The feed of the invention also contains crude fiber. Crude fiber, also known as non-starch polysaccharides, is the fibrous carbohydrate portion of feed that is usually indigestible to the animal due to the lack of appropriate enzymes in the animal's metabolism. A high-fiber diet is understood herein to constitute at least about 2 wt. % total crude fiber, more preferably at least 3 wt. % crude fiber. Preferably, the fiber content of the feed ranges from about 2 to about 6 wt. %, most preferably from about 3 to about 4 wt. %. Oats and barley are common sources of fiber. The fiber by-product remaining in residual meals after production of various oils, e.g., canola oil, sunflower oil, safflower oil, and the like may also be used as a source of fiber for the feed.
The feed of the invention optionally contains copper as a supplement. Copper is preferably present in the feed at a concentration of from about 100 to about 200 ppm. While copper in excess of 200 ppm may be added to the feed, there appears to be no benefit in doing so.
Sources of dietary copper may be obtained commercially. A preferred source is Bioplex Copper™ from Alltech, Inc. (containing 10% copper as copper proteinate). Thus, one ton of the feed of the invention most preferably contains about 2 lbs. Bioplex Copper™. Another source of dietary copper is copper sulfate (commercially available from Prince Agri Products, Inc.; Quincy, Ill.).
The feed of the invention may optionally contain one or more vegetable oils such as, for example, corn oil, canola oil, soybean oil, safflower oil and sunflower oil. A mixture of vegetable oils may be utilized. Corn oil and combinations including corn oil are preferred. When present, the vegetable oil concentration in the feed is from about 1 to about 6 wt. %, preferably from about 2 to about 4 wt. %, based on the total feed.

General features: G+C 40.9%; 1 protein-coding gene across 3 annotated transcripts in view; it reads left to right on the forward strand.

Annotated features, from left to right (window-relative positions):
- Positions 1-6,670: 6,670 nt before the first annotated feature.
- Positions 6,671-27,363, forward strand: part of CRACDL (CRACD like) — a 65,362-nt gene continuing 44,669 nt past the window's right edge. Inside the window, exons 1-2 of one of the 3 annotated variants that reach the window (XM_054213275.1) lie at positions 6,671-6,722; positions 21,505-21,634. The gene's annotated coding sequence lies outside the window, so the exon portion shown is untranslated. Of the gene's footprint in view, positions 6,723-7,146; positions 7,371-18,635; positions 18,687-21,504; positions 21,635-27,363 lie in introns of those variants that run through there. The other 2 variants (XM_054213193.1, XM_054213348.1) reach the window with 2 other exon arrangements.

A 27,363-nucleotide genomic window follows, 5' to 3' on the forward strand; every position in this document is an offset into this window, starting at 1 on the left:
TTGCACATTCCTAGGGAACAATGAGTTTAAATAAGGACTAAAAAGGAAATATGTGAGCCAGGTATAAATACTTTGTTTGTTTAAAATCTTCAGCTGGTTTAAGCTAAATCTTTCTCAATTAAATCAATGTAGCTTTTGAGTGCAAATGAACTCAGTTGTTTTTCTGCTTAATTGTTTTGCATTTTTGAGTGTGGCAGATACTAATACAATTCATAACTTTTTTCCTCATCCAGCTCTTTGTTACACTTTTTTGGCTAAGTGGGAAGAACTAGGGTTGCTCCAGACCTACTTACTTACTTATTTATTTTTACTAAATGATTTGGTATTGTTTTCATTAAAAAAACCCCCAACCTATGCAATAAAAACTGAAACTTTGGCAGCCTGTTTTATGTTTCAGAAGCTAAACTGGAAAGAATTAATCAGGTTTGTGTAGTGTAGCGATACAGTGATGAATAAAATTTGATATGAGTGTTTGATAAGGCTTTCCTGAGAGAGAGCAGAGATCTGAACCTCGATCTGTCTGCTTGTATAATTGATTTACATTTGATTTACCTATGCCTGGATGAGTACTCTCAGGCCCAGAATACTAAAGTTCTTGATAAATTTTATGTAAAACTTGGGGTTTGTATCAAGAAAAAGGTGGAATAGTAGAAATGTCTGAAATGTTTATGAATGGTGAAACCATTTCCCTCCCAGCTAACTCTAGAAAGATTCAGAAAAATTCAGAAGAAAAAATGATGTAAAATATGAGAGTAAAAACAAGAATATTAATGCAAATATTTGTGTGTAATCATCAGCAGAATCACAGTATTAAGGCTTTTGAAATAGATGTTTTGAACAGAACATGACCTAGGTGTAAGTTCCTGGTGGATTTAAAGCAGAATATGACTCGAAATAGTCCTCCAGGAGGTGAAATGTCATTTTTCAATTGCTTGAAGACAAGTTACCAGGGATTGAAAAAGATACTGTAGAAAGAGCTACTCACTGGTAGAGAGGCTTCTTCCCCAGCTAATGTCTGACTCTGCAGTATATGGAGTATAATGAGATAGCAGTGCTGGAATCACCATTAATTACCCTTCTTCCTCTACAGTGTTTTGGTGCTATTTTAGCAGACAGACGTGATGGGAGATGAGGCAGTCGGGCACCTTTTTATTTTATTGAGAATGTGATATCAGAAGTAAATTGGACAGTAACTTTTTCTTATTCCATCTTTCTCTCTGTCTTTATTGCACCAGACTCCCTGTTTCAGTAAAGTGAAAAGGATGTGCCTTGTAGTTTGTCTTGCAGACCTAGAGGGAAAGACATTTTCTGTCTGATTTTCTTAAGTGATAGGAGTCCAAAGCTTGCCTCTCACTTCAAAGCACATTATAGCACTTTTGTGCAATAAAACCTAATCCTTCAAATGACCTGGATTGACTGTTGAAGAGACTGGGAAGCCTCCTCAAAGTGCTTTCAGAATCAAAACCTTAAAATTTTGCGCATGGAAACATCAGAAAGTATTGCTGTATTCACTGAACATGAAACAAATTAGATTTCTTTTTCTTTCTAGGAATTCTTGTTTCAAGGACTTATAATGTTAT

In addition to the supplements noted above, the feed of the invention comprises conventional ration containing conventional ingredients in conventional concentrations as understood by one of ordinary skill in the art. The bulk of the ration comprises feedstuffs appropriate for fowl, that is, primarily vegetable matter, such as, for example, corn, soybean, oats, barley, and the like, along with common nutritive supplements such as calcium.
The feed of the invention may be prepared by mixing the constituents in any conventional fashion for preparing chicken feeds. The preferred feed of the invention has been prepared by a commercial mill following a prescribed formulation.
The feed of the invention has been shown to lower the cholesterol in brown eggs. “Brown eggs” are understood herein to refer to egg shells having a definite shade of brown color, which may vary from light brown to dark brown. Brown eggs are distinguished from white eggs or cream-colored eggs. See United States Department of Agriculture, Shell Egg Graders Handbook, AMS PY Instruction No. 910 (March 1992), which is incorporated herein by reference. The brown-egg-laying chickens utilized in producing the brown eggs of the invention (and in Example 1 below) were Hy-Line Browns (Hy-Line International, 2929 Westown Parkway, P.O. Box 65190, West Des Moines, Iowa 50265), a derivation of a Rhode Island Red variety. Another preferred brown-egg-laying variety is Bovan Brown, available from Centurion Parkway, Bogart, Ga.).
The diet incorporating the feed of the invention is preferably began prior to the 30
The feed of the invention is used to produce eggs having reduced cholesterol levels. “Cholesterol levels” are those levels of cholesterol found in the liquid part of the egg; that is, the interior contents of a whole egg. The standard cholesterol level for an egg is understood to be 213 mg per 50 g liquid egg (American Egg Board,